Sometimes I wonder though, if my reaction to their getting close to eachother doesn't encourage their aggression. I remember the first time Simon and Rocky interacted. It was simon's first day at home and when my back was turned, Rocky jumped down from his cage and walked over to where Simon's cage was. Simon, also curious, jumped down from his little trap door balcony on to the floor. They were on the floor gently beaking eachother when I discovered this and without thinking said "No Rocky!" Both birds became agitated and started beaking eachother more agressively and I pulled them apart. Maybe the gentle beaking was just a prelude to that anyway, or maybe once I was on the scene, they became jealous or felt threatened and took it out on the other bird. Anyway the dynamics clearly changed.

mm
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oldmolly:
I see a similar thing with dogs. When I have a foster dog or a new rescue here, I simply open the hatchback of my estate car (station wagon) and the newbvie jumps out. I walk to the back door and sort of ignore them all. My lot simply welcome the newcomer, or, if it is afraid, will nose it, and leave it be. Other people will have their dog on a lead, when they come, and are terrified that there will be a fight.

Ten to one there will be. The leashed dog feels the owners nerves, and knows he cannot run away because he is leashed, he knows he canjot fight because he is leashed and right away shows aggression because it is afraid, then my lot see the aggression as a threat. I expect it is a similar thing.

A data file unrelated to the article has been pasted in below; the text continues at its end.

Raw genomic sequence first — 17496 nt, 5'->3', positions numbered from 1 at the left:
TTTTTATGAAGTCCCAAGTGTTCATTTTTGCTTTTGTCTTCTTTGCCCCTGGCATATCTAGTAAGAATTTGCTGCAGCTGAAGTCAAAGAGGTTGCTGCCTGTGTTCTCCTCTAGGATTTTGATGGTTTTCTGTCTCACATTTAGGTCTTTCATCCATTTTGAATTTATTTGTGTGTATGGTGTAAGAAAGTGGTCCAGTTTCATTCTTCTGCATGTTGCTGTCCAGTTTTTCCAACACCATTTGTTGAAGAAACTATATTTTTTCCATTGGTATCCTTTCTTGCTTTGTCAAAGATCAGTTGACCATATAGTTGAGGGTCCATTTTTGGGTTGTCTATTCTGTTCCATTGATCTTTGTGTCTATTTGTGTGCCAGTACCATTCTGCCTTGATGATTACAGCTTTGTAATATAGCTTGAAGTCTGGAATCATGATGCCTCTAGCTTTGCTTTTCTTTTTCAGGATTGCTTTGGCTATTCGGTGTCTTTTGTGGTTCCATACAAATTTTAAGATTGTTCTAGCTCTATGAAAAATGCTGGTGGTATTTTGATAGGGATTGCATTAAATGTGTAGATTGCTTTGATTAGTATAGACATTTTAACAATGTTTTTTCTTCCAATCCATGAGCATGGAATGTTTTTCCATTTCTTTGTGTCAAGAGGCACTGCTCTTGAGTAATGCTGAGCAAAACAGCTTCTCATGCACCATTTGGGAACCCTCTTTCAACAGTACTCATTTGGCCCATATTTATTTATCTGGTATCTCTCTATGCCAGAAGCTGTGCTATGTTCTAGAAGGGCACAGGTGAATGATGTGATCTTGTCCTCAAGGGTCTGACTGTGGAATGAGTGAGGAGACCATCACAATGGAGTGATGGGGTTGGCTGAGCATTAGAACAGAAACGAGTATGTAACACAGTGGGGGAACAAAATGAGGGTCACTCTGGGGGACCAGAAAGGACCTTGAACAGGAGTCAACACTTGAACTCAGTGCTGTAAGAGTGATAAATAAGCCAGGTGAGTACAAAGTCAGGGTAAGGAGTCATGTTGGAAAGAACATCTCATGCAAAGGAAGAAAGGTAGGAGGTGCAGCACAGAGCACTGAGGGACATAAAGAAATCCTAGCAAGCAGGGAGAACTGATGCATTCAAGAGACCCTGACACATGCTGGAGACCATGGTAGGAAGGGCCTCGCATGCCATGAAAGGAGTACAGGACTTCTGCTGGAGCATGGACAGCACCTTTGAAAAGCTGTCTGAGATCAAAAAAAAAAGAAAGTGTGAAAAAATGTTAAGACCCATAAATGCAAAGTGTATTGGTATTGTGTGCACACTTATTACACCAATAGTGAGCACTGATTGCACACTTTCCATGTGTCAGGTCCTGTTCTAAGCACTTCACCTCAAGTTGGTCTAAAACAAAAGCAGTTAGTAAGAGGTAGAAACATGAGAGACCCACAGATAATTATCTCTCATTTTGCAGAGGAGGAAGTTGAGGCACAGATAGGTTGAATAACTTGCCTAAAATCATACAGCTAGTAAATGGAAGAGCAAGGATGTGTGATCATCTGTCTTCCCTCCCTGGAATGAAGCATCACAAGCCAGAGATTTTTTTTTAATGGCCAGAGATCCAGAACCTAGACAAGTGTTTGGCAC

I have a lot of birds, a lot of species, but I am home all day with them and know their personalities.I know someone who keeps everything from macaws to cockatiels, fully flighted loose in a bird room. It can be done, but you must be careful.I don't recommend or advocate it.
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Max:
[nq:1]How much bickering do you let your birds do?[/nq]
None, unless it is the parakeets who all live as flock. I have heard of too many instances of injury to the small or less aggressive bird to let difference species any where near each other.
Years ago my grandmother's double yellow-head decided he didn't like her pionus. They had lived together for some time and seemed to get along okay. One day the pionus landed on the perch next to Charlie and got his face bitten so severely that he died in my grandmother's hands. I remember her warning me never to trust them because you never know what they are thinking and something like this can happen in an instant.
I was at the vet this summer and a sobbing woman brought in a parrot wrapped in a towel. She told the receptionist that the birds had always gotten along fine until they got into an argument. I never did find out the species but from the size of the blanket it was not a small bird. I was sitting next to the exam room and heard the doctor tell her that the bird's neck was broken and that he had to be put to sleep. She cried so hard that I ended up in tears.